And now buckle up, for Writing is no easy task either.
Writing (90 mins)
Writing is made up of two exercises with equal scores.
Exercise 1 is compulsory: you have to write 220-260 words, according to the instructions provided.
In exercise 2 you still have to write 220-160 words, but now you are given three options out of these types of text: review, report, proposal, essay, email or letter.
🔎 How to be a winner here? 🔎
As detailed in the previous section, you have to work at home to level up your word-crafting game. If you jumped straight to this chapter, I repeat it for you: read, read, read. Without reading, writing properly is utopian.
Read five, write one. Writing is fed by reading. Supposing your written English already be at a C1 level, let’s now focus on the exam task proper.
Train one by one all the text formats included in the C1 Advanced: pass your attempts to your teacher on a regular basis, so that they can correct them. There is no such thing as correcting your writing yourself.
I dare say that if you know how to write in your mother tongue, chances are you will learn to do it in English too pain-free.
The key points for writing properly are the same in any language, namely: make sure you understand what you are requested, jot down a few ideas and structure them into paragraphs, write a main statement per paragraph then expand it. Corroborate that the wording you use is that of a C1 and that the text is coherent.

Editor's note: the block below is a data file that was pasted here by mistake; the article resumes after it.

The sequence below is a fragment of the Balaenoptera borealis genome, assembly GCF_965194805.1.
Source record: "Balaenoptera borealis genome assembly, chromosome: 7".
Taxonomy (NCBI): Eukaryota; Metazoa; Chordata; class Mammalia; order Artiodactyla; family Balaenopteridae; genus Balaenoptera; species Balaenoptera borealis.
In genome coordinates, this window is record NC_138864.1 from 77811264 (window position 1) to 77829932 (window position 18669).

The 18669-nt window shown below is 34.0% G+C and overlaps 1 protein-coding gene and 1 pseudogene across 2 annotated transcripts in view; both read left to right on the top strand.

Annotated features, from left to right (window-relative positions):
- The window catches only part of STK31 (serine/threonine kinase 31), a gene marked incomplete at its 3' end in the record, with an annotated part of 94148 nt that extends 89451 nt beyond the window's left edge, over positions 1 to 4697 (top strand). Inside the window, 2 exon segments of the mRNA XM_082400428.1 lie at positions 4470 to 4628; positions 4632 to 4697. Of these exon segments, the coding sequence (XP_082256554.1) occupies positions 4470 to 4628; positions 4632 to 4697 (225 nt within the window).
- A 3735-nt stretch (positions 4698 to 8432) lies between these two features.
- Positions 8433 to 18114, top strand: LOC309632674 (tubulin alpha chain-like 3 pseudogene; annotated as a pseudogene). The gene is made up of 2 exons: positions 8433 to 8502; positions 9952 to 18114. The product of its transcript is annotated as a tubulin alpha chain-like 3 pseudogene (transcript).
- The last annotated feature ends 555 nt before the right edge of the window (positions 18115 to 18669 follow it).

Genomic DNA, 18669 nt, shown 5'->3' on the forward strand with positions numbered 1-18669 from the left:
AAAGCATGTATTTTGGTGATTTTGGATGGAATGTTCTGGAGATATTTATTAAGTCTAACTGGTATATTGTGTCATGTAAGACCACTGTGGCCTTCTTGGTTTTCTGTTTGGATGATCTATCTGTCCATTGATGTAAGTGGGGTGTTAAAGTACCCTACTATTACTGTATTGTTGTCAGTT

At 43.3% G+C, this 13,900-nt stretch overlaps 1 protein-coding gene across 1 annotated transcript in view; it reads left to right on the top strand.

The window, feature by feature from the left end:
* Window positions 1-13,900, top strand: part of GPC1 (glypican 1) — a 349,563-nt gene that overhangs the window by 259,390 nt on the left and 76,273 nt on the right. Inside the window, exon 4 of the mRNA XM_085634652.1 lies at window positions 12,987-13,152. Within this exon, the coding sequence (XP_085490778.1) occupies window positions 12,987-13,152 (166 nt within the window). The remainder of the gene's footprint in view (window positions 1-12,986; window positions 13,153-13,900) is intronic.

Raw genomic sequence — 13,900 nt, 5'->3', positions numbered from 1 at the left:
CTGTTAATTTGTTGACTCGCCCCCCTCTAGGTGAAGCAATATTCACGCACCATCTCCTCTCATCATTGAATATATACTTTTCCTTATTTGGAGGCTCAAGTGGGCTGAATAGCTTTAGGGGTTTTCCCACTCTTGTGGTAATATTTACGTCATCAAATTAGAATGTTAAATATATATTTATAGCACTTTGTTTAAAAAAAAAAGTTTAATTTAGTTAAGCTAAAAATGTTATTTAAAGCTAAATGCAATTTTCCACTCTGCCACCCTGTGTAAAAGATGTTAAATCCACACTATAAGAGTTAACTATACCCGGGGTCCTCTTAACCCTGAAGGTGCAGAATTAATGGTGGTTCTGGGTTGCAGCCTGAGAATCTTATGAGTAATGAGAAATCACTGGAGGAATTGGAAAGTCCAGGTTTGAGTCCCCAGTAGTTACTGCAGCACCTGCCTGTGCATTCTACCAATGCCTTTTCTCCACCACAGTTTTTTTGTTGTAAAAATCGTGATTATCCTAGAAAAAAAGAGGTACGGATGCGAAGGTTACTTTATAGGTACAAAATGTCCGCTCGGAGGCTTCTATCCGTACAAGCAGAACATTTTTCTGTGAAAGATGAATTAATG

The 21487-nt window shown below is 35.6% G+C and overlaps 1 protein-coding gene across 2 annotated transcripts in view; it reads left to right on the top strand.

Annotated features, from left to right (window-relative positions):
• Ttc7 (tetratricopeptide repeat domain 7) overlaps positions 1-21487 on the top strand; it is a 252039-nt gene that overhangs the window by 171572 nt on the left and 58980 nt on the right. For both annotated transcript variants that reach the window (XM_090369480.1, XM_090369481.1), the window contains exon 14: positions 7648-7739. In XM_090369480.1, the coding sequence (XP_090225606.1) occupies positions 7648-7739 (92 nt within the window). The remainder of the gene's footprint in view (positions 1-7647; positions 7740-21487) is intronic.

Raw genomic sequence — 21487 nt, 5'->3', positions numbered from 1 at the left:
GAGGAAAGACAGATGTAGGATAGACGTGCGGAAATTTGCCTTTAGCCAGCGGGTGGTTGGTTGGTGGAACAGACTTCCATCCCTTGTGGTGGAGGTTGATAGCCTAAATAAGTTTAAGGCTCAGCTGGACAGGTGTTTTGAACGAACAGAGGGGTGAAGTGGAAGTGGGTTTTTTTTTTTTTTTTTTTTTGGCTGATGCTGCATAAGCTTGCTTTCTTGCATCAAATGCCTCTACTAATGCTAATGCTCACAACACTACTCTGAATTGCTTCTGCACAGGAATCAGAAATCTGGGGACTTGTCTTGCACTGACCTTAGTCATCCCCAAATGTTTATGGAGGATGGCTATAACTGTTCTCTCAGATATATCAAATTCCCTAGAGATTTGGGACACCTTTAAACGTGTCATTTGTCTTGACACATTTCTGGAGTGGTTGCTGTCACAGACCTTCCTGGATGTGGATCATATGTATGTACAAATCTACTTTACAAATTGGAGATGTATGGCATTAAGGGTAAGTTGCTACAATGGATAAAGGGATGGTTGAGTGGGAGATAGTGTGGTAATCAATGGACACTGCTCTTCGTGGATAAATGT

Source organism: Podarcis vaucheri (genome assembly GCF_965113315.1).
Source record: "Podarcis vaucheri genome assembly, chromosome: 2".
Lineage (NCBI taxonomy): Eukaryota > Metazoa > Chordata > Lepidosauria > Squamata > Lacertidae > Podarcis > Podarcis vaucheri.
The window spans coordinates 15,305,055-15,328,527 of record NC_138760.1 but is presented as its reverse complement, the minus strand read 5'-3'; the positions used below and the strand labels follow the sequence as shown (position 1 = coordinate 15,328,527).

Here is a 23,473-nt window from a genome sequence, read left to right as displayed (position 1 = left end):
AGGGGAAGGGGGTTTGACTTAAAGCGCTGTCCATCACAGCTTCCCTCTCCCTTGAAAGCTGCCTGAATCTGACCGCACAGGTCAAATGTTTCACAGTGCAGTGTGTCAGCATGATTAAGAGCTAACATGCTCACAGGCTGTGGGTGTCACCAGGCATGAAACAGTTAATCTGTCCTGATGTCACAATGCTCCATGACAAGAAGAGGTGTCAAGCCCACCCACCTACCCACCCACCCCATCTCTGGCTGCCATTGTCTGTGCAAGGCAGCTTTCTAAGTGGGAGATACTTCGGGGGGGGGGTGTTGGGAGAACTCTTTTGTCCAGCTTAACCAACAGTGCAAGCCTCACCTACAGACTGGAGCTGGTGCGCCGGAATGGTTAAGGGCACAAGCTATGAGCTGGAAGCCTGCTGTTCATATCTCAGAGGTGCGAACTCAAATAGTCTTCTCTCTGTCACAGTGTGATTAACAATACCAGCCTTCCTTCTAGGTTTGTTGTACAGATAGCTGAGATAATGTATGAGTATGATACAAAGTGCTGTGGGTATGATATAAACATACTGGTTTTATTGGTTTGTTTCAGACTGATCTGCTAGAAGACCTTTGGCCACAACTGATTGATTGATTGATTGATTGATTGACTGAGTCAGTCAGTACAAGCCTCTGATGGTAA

If you are slow handwriting, you may want to consider the computer-based version of the C1 Advanced (as long as you not slower typing on a keyboard).
If you use a computer for your daily writing practice, turn the spell checker off: it comes in handy in everyday life but when you’re learning English… nope. When you’re done writing, set aside a few minutes to check your grammar and spelling, in case something slipped off the tip of your pen (or of your keyboard).
Lastly, do not digress: if you’re into an essay about reviewing a film that you deem overrated, or that you ignore, it’s no good to write:
I couldn’t fathom the hype about Parasite. On the other hand, if Lord of the Rings isn’t a masterpiece, then I don’t know what it is. This incredibly engaging movie starts from…
and continue talking about Lord of the Rings. It’s not what you are asked. Stick to the topic.
Listening (40 mins)
The Listening test consists of four exercises which total is thirty questions.
Each exercise corresponds to an audio track, which you listen to twice, and then answer the related comprehension questions.
🔎 How do you ace your Listening? 🔎
Well, who am I kidding? This is a tough nut to crack. For the love of all that is good in the world, invest the time necessary to become the best listener you can be.